Analysis of national trends in neurosurgical resident attrition

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Resident attrition creates a profound burden on trainees and residency programs. This study aims to analyze trends in resident attrition in neurological surgery.


This study followed a cohort of 1275 residents who started neurosurgical residency from 2005 to 2010. Data obtained from the American Association of Neurological Surgeons (AANS) included residents who matched in neurosurgery during this time. Residents who did not finish their residency training at the program in which they started were placed into the attrition group. Residents in the attrition group were characterized by one of five outcomes: transferred neurosurgery programs; transferred to a different specialty; left clinical medicine; deceased; or unknown. A thorough internet search was conducted for residents who did not complete their training at their first neurosurgical program. Variables leading to attrition were also analyzed, including age, sex, presence of advanced degree (Ph.D.), postgraduate year (PGY), and geographical region of program.


Residents starting neurosurgical residency from 2005 to 2010 had an overall attrition rate of 10.98%. There was no statistically significant difference in attrition rates among the years (p = 0.337). The outcomes for residents in the attrition group were found to be as follows: 33.61% transferred neurosurgical programs, 56.30% transferred to a different medical specialty, 8.40% left clinical medicine, and 1.68% were deceased. It was observed that women had a higher attrition rate (18.50%) than men (10.35%). Most attrition (65.07%) occurred during PGY 1 or 2. The attrition group was also observed to be significantly older at the beginning of residency training, with a mean of 31.69 years of age compared to 29.31 in the nonattrition group (p < 0.001). No significant difference was observed in the attrition rates for residents with a Ph.D. (9.86%) compared to those without a Ph.D. (p = 0.472).


A majority of residents in the attrition group pursued training in different medical specialties, most commonly neurology, radiology, and anesthesiology. Factors associated with an increased rate of attrition were older age at the beginning of residency, female sex, and junior resident (PGY-1 to PGY-2). Resident attrition remains a significant problem within neurosurgical training, and future studies should focus on targeted interventions to identify individuals at risk to help them succeed in their medical careers.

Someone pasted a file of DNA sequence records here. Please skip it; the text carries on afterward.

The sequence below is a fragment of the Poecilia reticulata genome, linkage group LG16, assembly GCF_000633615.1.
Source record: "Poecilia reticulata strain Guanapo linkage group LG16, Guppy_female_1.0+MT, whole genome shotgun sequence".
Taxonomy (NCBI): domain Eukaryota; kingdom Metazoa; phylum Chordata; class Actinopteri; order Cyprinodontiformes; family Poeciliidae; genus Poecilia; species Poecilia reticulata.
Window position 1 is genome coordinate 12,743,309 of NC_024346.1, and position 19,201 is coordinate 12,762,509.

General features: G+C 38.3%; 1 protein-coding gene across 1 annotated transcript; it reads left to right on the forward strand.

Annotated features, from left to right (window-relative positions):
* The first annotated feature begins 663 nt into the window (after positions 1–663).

ABBREVIATIONS ACGME = Accreditation Council for Graduate Medical Education; PGY = postgraduate year; ROC = receiver operating characteristic.

Article Information

Correspondence Nitin Agarwal: University of Pittsburgh Medical Center, Pittsburgh, PA.

INCLUDE WHEN CITING Published online November 23, 2018; DOI: 10.3171/2018.5.JNS18519.

Disclosures The authors report no conflict of interest concerning the materials and methods used in this study or the findings specified in this paper.

© AANS, except where prohibited by US copyright law.



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    Graph showing the resident attrition rate for each class of residents matching into neurosurgery between 2005 and 2010. There was no trend in the change of attrition rate between years (r2 = 0.229, p = 0.337).

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    Pie chart representing the different specialties transferring residents chose to pursue. The specialties for a total of 107 transferring residents were found. The percentage of transferring residents who went into each specialty were as follows: other neurosurgery residency (37.38%), anesthesiology (12.15%), radiology (13.08%), neurology (14.95%), internal medicine (0.93%), family medicine (2.80%), pathology (1.87%), radiation oncology (5.61%), pediatrics (0.93%), orthopedic surgery (1.87%), physical medicine and rehabilitation (PM&R; 0.93%), emergency medicine (3.74%), general surgery (1.87%), psychiatry (0.93%), and dermatology (0.93%). Figure is available in color online only.

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    One hundred nineteen residents in the attrition group with known outcomes were included in the figure. The 21 residents categorized as “unknown” were omitted. The percentage of residents within each outcome category was as follows: transferred neurosurgery programs (33.61%), transferred to different specialty (56.30%), left clinical medicine (8.40%), and deceased (1.68%). Figure is available in color online only.

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    Resident attrition categorized by PGY. This figure represents a total of 140 different residents leaving their original residency programs; however, there are 146 plotted points due to 5 residents leaving programs more than once. Breakdown of resident attrition by PGY includes: 48 PGY-1 residents, 47 PGY-2 residents, 21 PGY-3 residents, 18 PGY-4 residents, 8 PGY-5 residents, and 4 PGY-6 or above residents. Figure is available in color online only.



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